Lincoln - Nebraska coach Bo Pelini and several Huskers met with the media Tuesday afternoon to talk about Saturday's game regionally-televised game at Washington. While most of the talk has been about Washington quarterback Jake Locker, Pelini says that they the Husky attack is more multi-dimensional than the senior signal caller.
"He's a good player, but they have some other weapons over there. It's not all Jake Locker," Pelini said. "The same way, it's not one guy on our defense, it's 11 on 11. We need to execute. They have some good talent and are going to make some plays. We have to execute better for a longer period of time then they do and do what it takes to win the football game."
Pelini also touched on other topics, including his previous experience in Husky Stadium as a player at Ohio State, the development of the defensive line through the first two games and the play of senior defensive back DeJon Gomes.
Nebraska Head Coach Bo Pelini
On if he thinks Taylor Martinez knows what he's in for at Husky Stadium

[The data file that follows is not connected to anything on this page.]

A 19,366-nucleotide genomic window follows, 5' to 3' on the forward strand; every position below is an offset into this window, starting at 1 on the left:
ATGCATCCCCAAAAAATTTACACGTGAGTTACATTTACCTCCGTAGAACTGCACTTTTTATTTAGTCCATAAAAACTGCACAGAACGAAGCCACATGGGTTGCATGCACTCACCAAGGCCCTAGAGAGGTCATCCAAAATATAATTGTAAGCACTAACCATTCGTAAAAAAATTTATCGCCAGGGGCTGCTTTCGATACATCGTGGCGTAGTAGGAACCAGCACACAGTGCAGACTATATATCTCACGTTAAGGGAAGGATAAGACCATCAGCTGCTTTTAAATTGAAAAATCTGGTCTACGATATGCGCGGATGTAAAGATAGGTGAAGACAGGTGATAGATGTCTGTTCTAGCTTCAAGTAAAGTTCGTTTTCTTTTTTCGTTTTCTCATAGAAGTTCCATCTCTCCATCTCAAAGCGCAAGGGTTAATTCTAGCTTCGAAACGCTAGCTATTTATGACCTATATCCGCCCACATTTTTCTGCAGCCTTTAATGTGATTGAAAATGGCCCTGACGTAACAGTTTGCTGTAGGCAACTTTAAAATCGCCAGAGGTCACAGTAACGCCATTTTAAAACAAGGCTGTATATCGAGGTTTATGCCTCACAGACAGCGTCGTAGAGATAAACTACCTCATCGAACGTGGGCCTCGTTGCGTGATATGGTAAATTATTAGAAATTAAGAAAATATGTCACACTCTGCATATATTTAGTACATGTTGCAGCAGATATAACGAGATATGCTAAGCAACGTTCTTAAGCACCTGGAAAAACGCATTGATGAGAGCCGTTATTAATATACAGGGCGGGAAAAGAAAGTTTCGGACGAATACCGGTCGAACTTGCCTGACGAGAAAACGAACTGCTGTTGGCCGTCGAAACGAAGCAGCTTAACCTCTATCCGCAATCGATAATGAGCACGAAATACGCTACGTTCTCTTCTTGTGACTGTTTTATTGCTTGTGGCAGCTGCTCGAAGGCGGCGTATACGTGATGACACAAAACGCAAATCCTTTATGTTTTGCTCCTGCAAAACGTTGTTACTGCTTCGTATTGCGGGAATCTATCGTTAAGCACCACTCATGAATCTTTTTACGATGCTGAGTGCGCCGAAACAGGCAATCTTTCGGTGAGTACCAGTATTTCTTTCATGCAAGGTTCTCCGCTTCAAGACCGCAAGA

"Can you simulate that? We'll give him some crowd noise and that type of thing. He's a pretty calm, cool and collected guy, so I don't anticipate it being an issue. You have to prepare him for it the best you can, but I think he understands what's in front of him. Until you are out there in that environment, I'm sure he'll have to settle down a little bit and be ready to go."
On if he feels likes it's good that he knows what he is walking into
"He knows. He's a pretty intelligent guy. But like I said, knowing what you're in for when you walk in there, and actually it's loud and once the adrenalin kicks in, it's going to be an adjustment for any guy, not just a quarterback, everybody. You're used to the first two weeks even the veterans, and it's still different the first time every year you go on the road. It's different."